Unless you’ve been living under a rock in recent years, you may have noticed that TV screens are becoming bigger. Considerably bigger in fact, growing a whole 10 inches in size in the past decade alone, reports Forbes. The reason for this growth is not purely driven by our love of technology and gadgets (although the rise of the smartphone and the tablet would argue otherwise) but can instead be attributed to multiple elements.
Firstly, the living room TV has acquired even more status as a communal focal point. Secondly, thanks to the likes of Netflix and Amazon, television content is becoming more cinematic. When paired with the third element — the development of a whole range of new visual technologies from Ultra HD to high dynamic range — viewers desire bigger screens that do the content justice.
On board a yacht, a dedicated cinema room is not a new invention. The 106-meter Lürssen-built Amadea boasts a cinema that has been designed as a lounge, along with seating that interacts and moves in time with the film. And for many, starlit movie nights out on deck with a projector and retractable screen is what quality family time is all about.
But what happens when we venture one step further into the experiential potential of the television screen? When does a TV stop being a TV? Unparalleled in its home cinema visuals, from films to gaming to art installations, The Wall Luxury by Samsung, which was unveiled on the Bond TM stand at the Monaco Yacht Show in September, changes our understanding of screens to date.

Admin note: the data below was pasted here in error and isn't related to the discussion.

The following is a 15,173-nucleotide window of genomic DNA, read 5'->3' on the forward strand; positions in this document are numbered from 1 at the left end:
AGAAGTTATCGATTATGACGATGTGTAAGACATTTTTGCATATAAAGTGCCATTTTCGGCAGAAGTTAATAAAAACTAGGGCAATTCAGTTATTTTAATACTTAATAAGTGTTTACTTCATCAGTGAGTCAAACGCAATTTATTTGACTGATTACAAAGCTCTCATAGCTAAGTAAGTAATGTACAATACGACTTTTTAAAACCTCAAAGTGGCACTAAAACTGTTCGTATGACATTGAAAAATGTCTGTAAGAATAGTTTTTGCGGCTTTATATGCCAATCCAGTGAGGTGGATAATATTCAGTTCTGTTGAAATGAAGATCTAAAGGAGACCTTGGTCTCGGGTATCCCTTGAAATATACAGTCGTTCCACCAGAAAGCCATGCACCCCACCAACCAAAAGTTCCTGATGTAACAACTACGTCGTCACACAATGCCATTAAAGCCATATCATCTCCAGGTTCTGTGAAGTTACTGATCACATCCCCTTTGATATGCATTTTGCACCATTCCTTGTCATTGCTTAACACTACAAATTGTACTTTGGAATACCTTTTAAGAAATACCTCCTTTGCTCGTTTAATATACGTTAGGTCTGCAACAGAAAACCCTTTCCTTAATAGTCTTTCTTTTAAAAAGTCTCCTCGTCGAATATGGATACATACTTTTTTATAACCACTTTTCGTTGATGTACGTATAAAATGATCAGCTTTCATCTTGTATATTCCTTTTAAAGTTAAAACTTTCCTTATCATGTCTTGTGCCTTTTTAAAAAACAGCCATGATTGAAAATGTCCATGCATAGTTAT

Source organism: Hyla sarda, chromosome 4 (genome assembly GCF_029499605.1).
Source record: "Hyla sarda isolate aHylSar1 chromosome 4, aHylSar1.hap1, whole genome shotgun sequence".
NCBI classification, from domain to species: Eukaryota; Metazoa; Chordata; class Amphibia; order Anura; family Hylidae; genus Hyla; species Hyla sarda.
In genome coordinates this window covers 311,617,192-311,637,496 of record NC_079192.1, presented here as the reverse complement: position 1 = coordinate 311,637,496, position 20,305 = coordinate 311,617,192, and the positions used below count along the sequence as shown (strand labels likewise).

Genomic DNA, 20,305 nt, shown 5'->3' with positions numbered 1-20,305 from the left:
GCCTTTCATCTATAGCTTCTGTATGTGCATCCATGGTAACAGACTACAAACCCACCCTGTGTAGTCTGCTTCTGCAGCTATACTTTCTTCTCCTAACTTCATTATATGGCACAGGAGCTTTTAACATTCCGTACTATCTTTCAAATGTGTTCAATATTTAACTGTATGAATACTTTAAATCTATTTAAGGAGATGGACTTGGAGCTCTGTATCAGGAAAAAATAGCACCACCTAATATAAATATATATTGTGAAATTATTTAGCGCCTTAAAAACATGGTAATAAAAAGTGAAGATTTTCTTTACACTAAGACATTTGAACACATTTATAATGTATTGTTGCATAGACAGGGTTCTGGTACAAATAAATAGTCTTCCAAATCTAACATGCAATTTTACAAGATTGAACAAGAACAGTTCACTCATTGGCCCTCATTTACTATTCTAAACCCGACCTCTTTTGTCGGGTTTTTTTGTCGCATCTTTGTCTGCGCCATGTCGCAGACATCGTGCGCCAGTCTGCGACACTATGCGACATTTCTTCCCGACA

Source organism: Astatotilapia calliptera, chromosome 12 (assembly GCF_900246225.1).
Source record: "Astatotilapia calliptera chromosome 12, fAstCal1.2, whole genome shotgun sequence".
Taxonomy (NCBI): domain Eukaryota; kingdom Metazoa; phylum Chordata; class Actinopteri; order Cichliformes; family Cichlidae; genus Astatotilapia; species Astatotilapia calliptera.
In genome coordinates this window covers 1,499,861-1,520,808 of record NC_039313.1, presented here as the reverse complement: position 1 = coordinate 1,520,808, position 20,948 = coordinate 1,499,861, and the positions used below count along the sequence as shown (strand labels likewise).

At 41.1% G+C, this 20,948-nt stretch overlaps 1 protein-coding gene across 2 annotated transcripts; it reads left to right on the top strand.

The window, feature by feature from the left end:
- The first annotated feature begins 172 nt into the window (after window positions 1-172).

The technology behind a micro LED screen like this is exciting. Combining an exceptionally black base with specialized Black Seal Technology, it delivers a picture quality like nothing else out there. The addition of Ultra Chroma Technology brings detail to life through vibrant color and a depth of picture unrivalled by conventional LED screens.
But to use something like The Wall simply as an impressive television would be missing the point entirely. Yes, it offers a hyper-real digital surface that makes the action scenes in Game of Thrones undeniably awe-inspiring. But thanks to a 39mm thick modular design — meaning it fits seamlessly into any bespoke space no matter the shape or size — it begs to be used for something more daring. Imagine a dining room that is lined wall-to-wall with screens transporting you into the heart of a rainforest, or a desert, or a 15th century wine cellar. Or how about jumping into a pair of simulators and racing your friend around the Monaco F1 track.
The opportunities today for a discreet, bespoke screen that gives any yacht an inspiring edge are shaping our perception of technology-based design and opening the door to a world of possibility.
Content: Julia Zaltzman
Photo: Courtesy of Samsung